business.
"AT FIRST we were only interested
in restoring the organs. Then we
thought, 'why not use them?"' So, th
society began to arrange shows. Ther
are three performances schedule
through the end of the year at the Red-
ford Theatre in Detroit. Aldridge said,
"Most people have never heard of liv
movie accompaniment. They find it ad
ds a new dimension to the mjovie."
Present at the ceremony were the
four managers 'who have guided the
theater through its fifty year career. A
forty-five year~ share of those fifty
years, however, belongs to one man,
the original manager of the Michigan
Theatre, 78-year-old Gerald Hoag. He is
proud of the theater, the oldest in Ann
Arbor, saying, "They build theaters
nowadays for what our roof cost."
Hoag found this performance "frien-
dlier" than some of the originals in 1928
(when he said all he wanted to do was
sell tickets), and laments the disap-
pearance of family entertainment.
"When the movie people discovered
that adding a couple of dirty words
would fill the theaters, that ruined
family pictures," he said. "One would
like to ask him what he thinks of the
current attraction playing at the
Michigan, Dona Flor and her Two
Husbands, a rather spicy Argentinian
film.
Billings, Montana, was founded i
1882 when the Northern Pacific
Railroad made its way into the area.
The town, named after Frederic
Billings, then president of the railroad,
is now the largest city within a 500-mile.
radius.

g3
Just for the
health of it.
Get movingAmerica
March 1-7, 1977mis
National Physical Educationand Sport Week
pcp,
Physical Education Public Information
Ame anA ancfoHealh
Phys c lcat i ona R N, W ton C2
201 6th St NW.WashintnD C 20036

k
... y

I

Yaeonr

.1

- i

Yam

6Ymega

ezu
OPEN HOUSE/PIZZA DINNER
4:00- 8: 00 p :m .
SUNDAY, SEPT. 24
Pizza, Refreshments,
Beer and Munchies"
The house is located a short ten min. walk from the diag.
From the corner of Hill and S. Forest go one block south to
the corner of Hill and Olivia, turn right on Olivia and go one
block south to the corner of Olivia and Cambridge and you're
there.
BETA LAMBDA CHAPTER
1415 CAMBRIDGE
ANN ARBOR, MICHIGAN 48104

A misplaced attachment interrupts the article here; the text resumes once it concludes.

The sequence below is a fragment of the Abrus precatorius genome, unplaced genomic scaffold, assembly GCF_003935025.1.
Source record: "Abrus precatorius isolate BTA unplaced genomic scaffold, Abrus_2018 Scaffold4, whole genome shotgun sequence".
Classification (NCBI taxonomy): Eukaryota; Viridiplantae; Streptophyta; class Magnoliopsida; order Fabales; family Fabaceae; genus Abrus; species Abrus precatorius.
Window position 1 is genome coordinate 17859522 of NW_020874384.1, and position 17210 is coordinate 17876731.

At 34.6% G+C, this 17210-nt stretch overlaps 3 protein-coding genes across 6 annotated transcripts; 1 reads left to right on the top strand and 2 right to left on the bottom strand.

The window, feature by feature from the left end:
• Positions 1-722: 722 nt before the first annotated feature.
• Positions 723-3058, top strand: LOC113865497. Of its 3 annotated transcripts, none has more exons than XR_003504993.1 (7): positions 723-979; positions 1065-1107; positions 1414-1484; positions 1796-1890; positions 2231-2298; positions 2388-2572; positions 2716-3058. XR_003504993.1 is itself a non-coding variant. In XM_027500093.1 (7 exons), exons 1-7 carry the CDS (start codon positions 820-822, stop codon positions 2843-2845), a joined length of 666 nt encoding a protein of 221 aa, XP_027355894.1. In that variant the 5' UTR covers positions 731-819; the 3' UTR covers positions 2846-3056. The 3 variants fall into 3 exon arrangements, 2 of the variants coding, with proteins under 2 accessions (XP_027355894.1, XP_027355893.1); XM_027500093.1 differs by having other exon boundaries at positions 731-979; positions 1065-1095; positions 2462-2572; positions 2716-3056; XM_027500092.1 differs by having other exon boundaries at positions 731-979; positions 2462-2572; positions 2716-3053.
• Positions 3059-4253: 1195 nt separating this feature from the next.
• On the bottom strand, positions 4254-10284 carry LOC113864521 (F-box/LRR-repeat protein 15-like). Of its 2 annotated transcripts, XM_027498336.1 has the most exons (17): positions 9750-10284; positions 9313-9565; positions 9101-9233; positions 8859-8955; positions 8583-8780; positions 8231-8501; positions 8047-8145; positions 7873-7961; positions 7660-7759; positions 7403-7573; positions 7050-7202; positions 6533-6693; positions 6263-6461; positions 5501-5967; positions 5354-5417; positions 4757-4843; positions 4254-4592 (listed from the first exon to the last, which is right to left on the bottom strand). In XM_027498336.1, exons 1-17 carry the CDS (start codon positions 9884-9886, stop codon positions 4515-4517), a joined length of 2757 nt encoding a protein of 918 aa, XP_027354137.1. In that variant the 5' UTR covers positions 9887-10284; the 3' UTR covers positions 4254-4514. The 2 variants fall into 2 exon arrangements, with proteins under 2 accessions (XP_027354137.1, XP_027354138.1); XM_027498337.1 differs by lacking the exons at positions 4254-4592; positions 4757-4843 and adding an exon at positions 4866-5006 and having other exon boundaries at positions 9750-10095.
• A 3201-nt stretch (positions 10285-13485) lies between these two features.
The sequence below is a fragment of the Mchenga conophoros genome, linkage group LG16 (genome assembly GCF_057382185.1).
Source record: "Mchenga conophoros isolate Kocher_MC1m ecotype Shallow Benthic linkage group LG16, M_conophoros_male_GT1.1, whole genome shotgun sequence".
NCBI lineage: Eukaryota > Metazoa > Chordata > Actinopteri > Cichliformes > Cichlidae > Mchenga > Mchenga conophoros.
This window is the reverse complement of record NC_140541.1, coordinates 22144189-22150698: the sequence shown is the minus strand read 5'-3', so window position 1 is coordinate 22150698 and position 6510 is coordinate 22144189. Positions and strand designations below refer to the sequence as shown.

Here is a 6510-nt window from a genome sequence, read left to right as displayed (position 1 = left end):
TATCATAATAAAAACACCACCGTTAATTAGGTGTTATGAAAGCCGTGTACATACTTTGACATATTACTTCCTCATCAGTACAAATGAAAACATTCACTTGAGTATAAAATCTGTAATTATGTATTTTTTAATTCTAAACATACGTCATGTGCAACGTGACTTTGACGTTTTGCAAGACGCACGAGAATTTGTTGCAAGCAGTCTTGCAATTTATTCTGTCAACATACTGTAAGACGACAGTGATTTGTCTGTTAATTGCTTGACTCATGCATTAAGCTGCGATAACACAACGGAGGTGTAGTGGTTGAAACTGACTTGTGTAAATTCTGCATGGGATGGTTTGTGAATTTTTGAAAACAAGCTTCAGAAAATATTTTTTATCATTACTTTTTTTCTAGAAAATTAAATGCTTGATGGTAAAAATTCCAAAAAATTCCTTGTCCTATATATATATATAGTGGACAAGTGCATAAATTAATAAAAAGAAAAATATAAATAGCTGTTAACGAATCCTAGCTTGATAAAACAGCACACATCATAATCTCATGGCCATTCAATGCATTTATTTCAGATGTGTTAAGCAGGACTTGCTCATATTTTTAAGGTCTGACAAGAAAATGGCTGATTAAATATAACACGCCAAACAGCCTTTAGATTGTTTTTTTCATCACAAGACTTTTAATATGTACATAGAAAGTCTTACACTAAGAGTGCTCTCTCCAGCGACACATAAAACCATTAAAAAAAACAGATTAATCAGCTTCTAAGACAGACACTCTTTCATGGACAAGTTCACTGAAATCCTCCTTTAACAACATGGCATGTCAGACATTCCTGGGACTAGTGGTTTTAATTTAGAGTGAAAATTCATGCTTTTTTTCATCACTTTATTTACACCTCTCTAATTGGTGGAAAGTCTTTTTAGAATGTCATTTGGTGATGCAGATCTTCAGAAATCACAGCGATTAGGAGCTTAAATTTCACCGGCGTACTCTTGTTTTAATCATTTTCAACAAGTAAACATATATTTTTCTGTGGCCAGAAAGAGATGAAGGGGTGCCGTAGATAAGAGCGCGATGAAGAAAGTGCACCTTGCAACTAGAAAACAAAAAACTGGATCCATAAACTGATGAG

DOWNTOWN ANN ARBOR
114 East Washington
The best'lunches and dinners
at a very modest price.
HUGE SALAD.BARI
Over 30 items plus
two fresh soups dailyl
LUNCHEON 11:30 til 2 p.m.
1/3 lb. hamburger......$ .95
All you can eat smorgasbord$2.95
including soup, salad, relish
bar and daily entree
DINNER
Full line menu of Italian and
American food.
ALL YOU CAN EAT SPECIALS
Adults Children
Under 12
SUN. Italian buffet.. $3.95 2.25
MON. Spaghetti.... 2.95 1.75
with meatballs .... 1 .00 extra
TUES. Smorgasbord. 3.95 2.25
WED. Seafood buffet 4.25. 2.75
THURS. Smorgasbord 3.95 2.25
Includes unlimited trips to salad bar,
plus soup and bread.
* *** ** **** * **
ENTERTAINMENT
For the whole family
Friday and Saturday
from 6 p.m. on
LIVE BAND
Watch all major sporting
events on our large 7-foot
screen !
Tues., Wed. and Thurs.,-
OLD TIME MOVIES
SELECTION OF OVER 200 CLASSICS
Also available
COCKTAILS-BEER-WINE
PEANUTS-PIZZA

I

0 s

Take a break at
BELL'S
Enjoy our delicious
PIZZA and GRINDERS
S. State and Packard
995-0232
Sun-Wed open til 1 am
Thurs til 2
,,,,_Friday-Saturday til 3 am

Doily Photo by ANDY FREEBERG
The bass player of Dexter Gordon's ensemble helps Gordon work his magic at
Friday night's performance in the 1978 Ann Arbor Jazz Festival.

REE DELIVERY daily after 4:30

- ---- -- ----- -----
Soo so4
HOFF, OFF
Cottage INN
S504 OFF any Pizza or Dinner
Offer expires Sept. 30, 1978
Carry-Out and FREE Delivery
I Open11AM-2 AM 7 Days a Week
546 Packard at Hill-665-6005 I
FEA TURING:
0 12", 14", 16" Pizzas-10 items including Zucchini & 1
Eggplant.1
1 COTTAGE INN'S Very Own Sicilian Deep Dish Pizza
0 Sandwiches, Subs, Pizza Sub, Cottage Inn Deluxe so
I Our expertly prepared Italian dinners: 0F
LOF Spaghetti-Lasugna-Cnnelloni -Manicotti-Combination
------- -- ---

6TTENTION NURSES
R.N.'s-full time and part time positions available
L.P.N. 's-full time positions available
This acute care hospital affiliated with the University of Michigan Medical
Center is looking for nurses for our medicine, surgery and psychiatry wards.

-COUPON-- 2 for 1 Special -COUPON-
Buy 1 Super Salad-GET 1 FREE
Coupon good Sunday, September 24
through Thursday, September 28

-These are permanent positions
-Full Civil Service Benefits
-Comprehensive health and life insurance

Starting Salary: R.N.'s-$12,986 to $18,258
L.P.N.'s-$9,514 to $10,623